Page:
Make it personal:  When you hear the greeting “Have a happy holiday” this week or next I would like to encourage you to respond by wishing them a Merry Christmas in return.  Be friendly, happy, and keep the greeting simple.  It is bound to make an impact.  Also remember that many of those who work retail are required to say that, it may not be their desired greeting.  In fact, some may respond back to you and say, “And Merry Christmas to you also.”

Have a great week,  Glen Rhodes, Arthur Mennonite Church



Ready for a Fire?

Read: 1 Thessalonians 5:1-11

Advent is the time of expecting, waiting, and preparing for the coming of Jesus.  Over 2,000 years ago that came in the form of God’s Son Jesus being born in Bethlehem in a stable or cave because there was no room for his family in the local Inn.  The second coming of Jesus is now the time of expecting, waiting, and preparing that we are in.  1 Thessalonians 5:1-11 is one of the many passages in scripture that remind us of this.  As Christians we are to be prepared at at all times because we do not know when that time will be.

Last week a fellow pastor and friend shared an interesting modern day connection to this act of being ready and prepared.  Chuck Neufeld shared this…..

“I was out on an early walk this morning when I passed a small neighborhood fire department. Looking inside through the windowed garage doors I noticed that each of the fire trucks were parked with their respective doors wide open — gloves, boots, helmets readied — tools angled just so for easy access when the next hurried choices would need to be made. Talk about being ready! Ready, at a moment’s notice, to respond to whatever call would be coming in. I thought of the season we’re in and couldn’t help but ask myself: “How ready am I to respond to whatever call comes in?” How can I do just what this neighborhood fire department in San Antonio does: How can I “park poised — ready for the next call — gloves, boots and helmets laid out — tools angled just so…” During this Advent season, join me in doing just that?”

What a great example of what Advent is about noticed in the course of Chuck’s everyday activity.  Maybe that would be a good exercise for all of us this week.  Try to find things during your day that point to a state of readiness and being prepared.  Let those “everyday things” be a reminder that we need to be ready spiritually for whatever our day, week, month, or year may bring.

1 Thessalonians 5:8 says, “But since we belong to the day, let us be sober, putting on faith and love as a breastplate, and the hope of salvation as a helmet.”  I guess those are the gloves, boots, and helmets that we are to lay out and have ready.  Be Alert, Be on watch, Jesus is coming soon!

Make it personal:  Along with those things you look for this week, say a prayer and ask the Lord to help you discern what ways you need to prepare and be ready.  Maybe it something to start doing, something to stop doing, or just something to be more aware of.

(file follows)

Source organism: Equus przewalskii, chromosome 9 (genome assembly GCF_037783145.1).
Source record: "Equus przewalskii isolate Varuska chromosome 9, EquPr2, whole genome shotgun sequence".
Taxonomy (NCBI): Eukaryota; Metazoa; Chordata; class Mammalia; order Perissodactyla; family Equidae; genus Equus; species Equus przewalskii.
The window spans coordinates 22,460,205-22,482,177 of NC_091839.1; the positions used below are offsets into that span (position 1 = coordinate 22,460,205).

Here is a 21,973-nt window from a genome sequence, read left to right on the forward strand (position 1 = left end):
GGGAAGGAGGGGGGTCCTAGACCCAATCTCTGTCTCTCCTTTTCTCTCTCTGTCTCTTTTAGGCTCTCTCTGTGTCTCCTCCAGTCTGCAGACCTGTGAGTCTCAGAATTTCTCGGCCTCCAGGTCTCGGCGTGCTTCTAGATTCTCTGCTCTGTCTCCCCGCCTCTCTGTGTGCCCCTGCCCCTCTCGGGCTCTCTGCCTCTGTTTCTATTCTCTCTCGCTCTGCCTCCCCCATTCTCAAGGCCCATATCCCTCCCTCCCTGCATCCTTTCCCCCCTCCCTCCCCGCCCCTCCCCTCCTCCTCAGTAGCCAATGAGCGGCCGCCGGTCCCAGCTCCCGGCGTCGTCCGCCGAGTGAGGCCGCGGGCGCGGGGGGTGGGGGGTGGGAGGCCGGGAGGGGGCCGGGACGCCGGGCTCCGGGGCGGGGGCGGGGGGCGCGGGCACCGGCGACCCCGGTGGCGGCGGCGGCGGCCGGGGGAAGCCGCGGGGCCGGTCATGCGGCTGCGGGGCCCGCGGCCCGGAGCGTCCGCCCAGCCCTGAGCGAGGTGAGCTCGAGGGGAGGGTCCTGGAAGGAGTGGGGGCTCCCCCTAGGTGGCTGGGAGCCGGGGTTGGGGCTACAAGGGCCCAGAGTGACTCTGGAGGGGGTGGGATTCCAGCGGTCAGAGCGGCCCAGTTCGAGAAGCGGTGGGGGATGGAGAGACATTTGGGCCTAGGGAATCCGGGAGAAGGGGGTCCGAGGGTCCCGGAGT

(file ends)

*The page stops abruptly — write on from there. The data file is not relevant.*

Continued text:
Have a prepared week,  Glen Rhodes, Arthur Mennonite Church



The Best is Yet to Come

Read: Romans 5:1-11

Some of the most wonderful words of hope, peace, love, and reconciliation are found in the book of Romans.  Paul had a wonderful way of putting words together that spoke the truth of God’s love and grace for us through Jesus Christ.  Romans 5 is just one example.  This week I read a poem that was shared by, and I assume written by Pastor Perry Noble from Anderson, SC.  It spoke to me in a powerful way and I trust that it will do the same for you.  No matter where you find yourself today, with Christ in your life the best is always yet to come because God is not done with us yet.  Enough said by me, here is the poem……

As you stare out the window
and reflect on regret,
my hope is you’ll know
God’s not done with you yet.

He takes what is broken
and seems to be flawed,
and creates masterpieces
that hold us in awe.

You are not what you did!
You are not who they say!
Your sin does not define you,
Jesus has paid!

You must not give up.
You must remain strong.
Fix your eyes on the cross,
not what you did wrong.

Because Christ is alive,
hope is SO REAL!
It’s available to you
no matter how you feel.

So when it comes to your life,
don’t worry or fret.
Put your hope in Christ,
He’s not done with you yet.

This is not true for “others,”
or true for just some.
Because for ALL who are in Christ,
THE BEST IS YET TO COME!

Make it personal:  Make this poem personal in your life this week.  If we do I trust that we will realize the truth of Romans 5 and the peace and hope that Christ will bring us in this Advent season.

Have a great week,  Glen Rhodes, Arthur Mennonite Church



Think and Thank

Read: Psalm 103:1-12

Perhaps you heard the news story recently about the 26 year old woman from China who spent a full week (24 hours a day) in a Kentucky Fried Chicken restaurant after her boyfriend broke up with her.  When she was interviewed about the reason for her long stay she said, “I just needed some time to think.”

While that story is far beyond most of our comprehension it reminded me of what Thanksgiving Day is really about.  It is a day (24 hours) that gives us a special time to think about the things that we are thankful for in life.  Yes, we should do this throughout the year but there is something special about a devoted time to specifically think about one certain thing.  It helps us to focus.

Psalm 103 is a Psalm written by David.  David was a man who thought a lot, he was also a man who gave thanks a lot.  The Psalms hold many treasures of thankfulness that are often used during this time of the year.  In verse 1 he gives praise and thanks to the Lord with all of his heart and with all of himself.  In verse 2 he says, “I will never forget how kind he has been.”

On this week of Thanksgiving please don’t spend all of your time at KFC thinking about the many things you have to be thankful for, but do take time to think and focus on them.  Enjoy your family, your dinner, your football, your shopping, and whatever else this week might hold for you and your family, but most of all give thanks!

Make it personal:  Find a different and new way this year to give thanks.  We all have our normal traditions which are good and helpful but many times it is healthy to change things up a bit and try a new way of expressing those things that you are giving thanks for.

Have a wonderful Thanksgiving,  Glen Rhodes, Arthur Mennonite Church